Getting ready to jet off for Eid holidays or planning a summer vacay with the kids with all your devices in tow? You might want to rethink that last part. Vacations are way more rewarding if you’re in the moment, and that’s hard to do if you’re compulsively checking your text, emails and social feeds. As compiled from Self and Time magazines, simply turn off and make the most of those precious days out of the office by adapting the following suggestions.
Sign-off in person
To reduce any social anxiety, go ahead and pre-emptively inform pals that you won’t be posting or responding to things and you won’t be available on email. That way you won’t feel guilty about anything you miss, and friends and colleagues won’t be expecting a speedy response. Our unplugged update was the last email we sent before turning off and heading out. To go really off the grid, plan your vacation for a destination where there is limited access to email and virtually any other way to be reached. “Regardless of where you go, advise everyone that you will have limited access to email,” advises Roy Cohen, a career coach and the author of The Wall Street Professional’s Survival Guide
Make a list and check it twice
If you’re planning a vacation longer than a week, devise a list of what is outstanding and what tasks and responsibilities need to be taken care of, such as where important files are, what might come up while you are away and who can take care of it. Whether it’s a weekend trip or a longer Eid break, its important you remain at ease and spend good quality time with the family. “See what makes sense to delegate or put off until you return. Go over it with your boss and key people who are involved. Knowing you have a plan in place while you’re on vacation will help you enjoy it more,” recommends Kirsi Paalanen, a health coach who specialises in helping corporate professionals manage stress.
Bring maps so you can completely nix the GPS. If you’re constantly turning on your data to navigate, it will be easier to slip into endless scrolling on Facebook. Plus, if you’re travelling with children, make sure to plan out activities for them so they don’t end up getting bored. Think beforehand about ‘downtime’ activities, too. While soaking in the sounds of nature seems ideal, the reality is that it’s tricky being content while doing nothing, especially if you’re not used to the feeling. Resist temptation by bringing something else to do, whether it’s a book, playing cards, a journal or crocheting needles. Visit museums, art galleries, parks and savour your vacay spot’s local cuisines.
Add another step to accessing your apps
If you’re the type to try to sneak some Snapchats when you’re alone, sign out of all of your social and email accounts before you leave; the easy access to endless scrolling won’t be so easy. You’ll be prompted to sign in if you open any of these apps on vacation. That extra (and annoying) step will remind you of your original intentions. And switch to airplane mode while you’re at it, too. Get the Moment app: If you absolutely have to be on your phone while you’re on vacay, download Moment to help you limit your mobile time. Moment tracks the time you spend on your phone and allows you to set limits for yourself, offering reminders when you’re getting close to that time limit or when you’ve gone over. It will also alert you when you’ve spent more than 15 minutes at once on your cell.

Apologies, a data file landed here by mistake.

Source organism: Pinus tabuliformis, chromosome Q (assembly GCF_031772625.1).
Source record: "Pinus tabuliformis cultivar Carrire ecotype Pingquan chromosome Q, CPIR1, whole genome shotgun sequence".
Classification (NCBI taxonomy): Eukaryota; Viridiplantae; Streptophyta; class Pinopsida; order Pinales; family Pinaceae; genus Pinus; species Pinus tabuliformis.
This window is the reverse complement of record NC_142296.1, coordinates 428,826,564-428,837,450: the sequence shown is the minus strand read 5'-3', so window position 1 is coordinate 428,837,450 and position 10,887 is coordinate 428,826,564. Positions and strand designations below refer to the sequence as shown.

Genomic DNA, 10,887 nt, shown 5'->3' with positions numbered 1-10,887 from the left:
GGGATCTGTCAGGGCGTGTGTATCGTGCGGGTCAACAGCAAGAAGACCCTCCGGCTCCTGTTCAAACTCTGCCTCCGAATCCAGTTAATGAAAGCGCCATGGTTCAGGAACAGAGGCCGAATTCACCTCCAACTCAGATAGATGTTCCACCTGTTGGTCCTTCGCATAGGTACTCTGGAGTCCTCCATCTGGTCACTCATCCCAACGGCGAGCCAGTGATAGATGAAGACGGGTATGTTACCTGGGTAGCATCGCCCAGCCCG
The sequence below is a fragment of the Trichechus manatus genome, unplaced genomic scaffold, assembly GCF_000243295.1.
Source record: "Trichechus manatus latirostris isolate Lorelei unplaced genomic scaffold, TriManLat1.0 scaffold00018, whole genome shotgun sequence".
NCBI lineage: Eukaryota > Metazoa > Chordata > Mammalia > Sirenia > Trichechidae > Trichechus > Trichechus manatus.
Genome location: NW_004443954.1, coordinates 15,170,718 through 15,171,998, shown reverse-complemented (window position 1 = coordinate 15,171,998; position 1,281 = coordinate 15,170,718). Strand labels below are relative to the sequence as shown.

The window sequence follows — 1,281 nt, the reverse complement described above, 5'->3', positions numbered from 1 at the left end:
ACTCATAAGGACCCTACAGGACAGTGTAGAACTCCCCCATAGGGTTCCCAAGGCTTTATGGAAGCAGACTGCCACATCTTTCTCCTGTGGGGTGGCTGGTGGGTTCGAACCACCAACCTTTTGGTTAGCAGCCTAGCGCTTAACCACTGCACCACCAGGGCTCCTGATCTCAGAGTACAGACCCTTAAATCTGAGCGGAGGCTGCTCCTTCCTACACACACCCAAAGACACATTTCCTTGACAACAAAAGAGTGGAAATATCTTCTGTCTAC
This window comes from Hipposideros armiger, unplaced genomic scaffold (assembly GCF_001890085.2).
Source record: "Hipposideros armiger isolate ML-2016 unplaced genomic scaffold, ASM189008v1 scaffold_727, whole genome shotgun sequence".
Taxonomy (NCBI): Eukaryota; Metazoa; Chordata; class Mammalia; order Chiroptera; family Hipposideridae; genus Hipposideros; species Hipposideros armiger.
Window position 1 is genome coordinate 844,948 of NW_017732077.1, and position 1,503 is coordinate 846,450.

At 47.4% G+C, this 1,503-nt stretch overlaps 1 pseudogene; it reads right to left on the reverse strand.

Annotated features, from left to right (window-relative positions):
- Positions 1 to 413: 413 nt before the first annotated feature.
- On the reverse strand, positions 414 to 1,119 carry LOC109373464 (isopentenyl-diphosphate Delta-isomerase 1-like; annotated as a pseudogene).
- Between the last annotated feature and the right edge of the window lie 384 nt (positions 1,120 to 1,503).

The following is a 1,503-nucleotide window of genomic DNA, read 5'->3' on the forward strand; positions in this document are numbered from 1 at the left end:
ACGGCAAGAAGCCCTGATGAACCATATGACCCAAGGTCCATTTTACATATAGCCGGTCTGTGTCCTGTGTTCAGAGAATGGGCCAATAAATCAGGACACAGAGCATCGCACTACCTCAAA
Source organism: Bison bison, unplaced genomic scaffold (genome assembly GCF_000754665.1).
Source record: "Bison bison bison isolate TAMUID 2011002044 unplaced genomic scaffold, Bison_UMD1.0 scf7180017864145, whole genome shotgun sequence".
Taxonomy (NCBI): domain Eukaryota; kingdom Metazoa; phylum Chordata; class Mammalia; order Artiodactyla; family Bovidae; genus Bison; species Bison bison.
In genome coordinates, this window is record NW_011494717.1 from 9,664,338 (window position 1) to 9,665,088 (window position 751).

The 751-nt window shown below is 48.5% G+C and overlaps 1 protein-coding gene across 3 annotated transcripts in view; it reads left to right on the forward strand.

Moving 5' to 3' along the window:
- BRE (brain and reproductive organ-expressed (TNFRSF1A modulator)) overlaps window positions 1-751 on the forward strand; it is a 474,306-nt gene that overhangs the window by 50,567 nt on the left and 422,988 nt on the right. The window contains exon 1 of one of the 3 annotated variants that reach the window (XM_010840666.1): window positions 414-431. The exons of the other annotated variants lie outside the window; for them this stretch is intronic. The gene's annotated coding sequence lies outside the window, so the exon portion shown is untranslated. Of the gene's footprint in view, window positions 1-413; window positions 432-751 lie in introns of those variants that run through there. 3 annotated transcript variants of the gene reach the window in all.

Shift your focus
If for some reason, you can’t leave the city and jet off to a getaway; make use of your time off by engaging in productive and relaxing activities at home. You can join a gym to get fitter on your days off or enroll yourself in a cooking or art class. It can definitely be hard to switch from a jam-packed schedule to totally open days. “If you’re achievement-oriented, build a challenge into your vacation so you engage your mind in a novel way,” says Steven Berglas, PhD, author of Reclaiming the Fire: How Successful People Overcome Burnout. Spending time with your children or bonding with your parents can also keep you busy with the satisfaction of reaching a goal.
Don’t punish yourself for failure
It’s surprising how a lot of people refuse to de-stress or allow themselves an escape from work because of guilt. Move on from mindless negativity and use this time-off to reboot and begin with a fresh start. “You want to be a great professional and parent and partner but all are part-time jobs, and you won’t always be able to be great at all roles. Forgive yourself and don’t feel guilty when you slip up. Just reset your priorities so you can get back to your family and vacation.” George Dow, a career coach who specialises in job transitions.
Prepare for re-entry
Rolling into work after a red-eye or a two-month-long summer getaway can leave you tired and anxious. Instead, plan your return trip for a Saturday afternoon so you have a buffer to ease back into everyday life by Monday, suggests Dana Bilsky Asher, PhD, a senior vice-president at The Energy Project, a workplace consultancy. Similarly, block out catch-up time on your calendar for your first day back, so you don’t get booked solid in meetings while you’re away. “I don’t even promise when I’ll reply on my out-of-office message,” Asher says. That way you haven’t set unrealistic expectations and created deadline pressure for yourself.
Published in The Express Tribune, July 6th, 2015.
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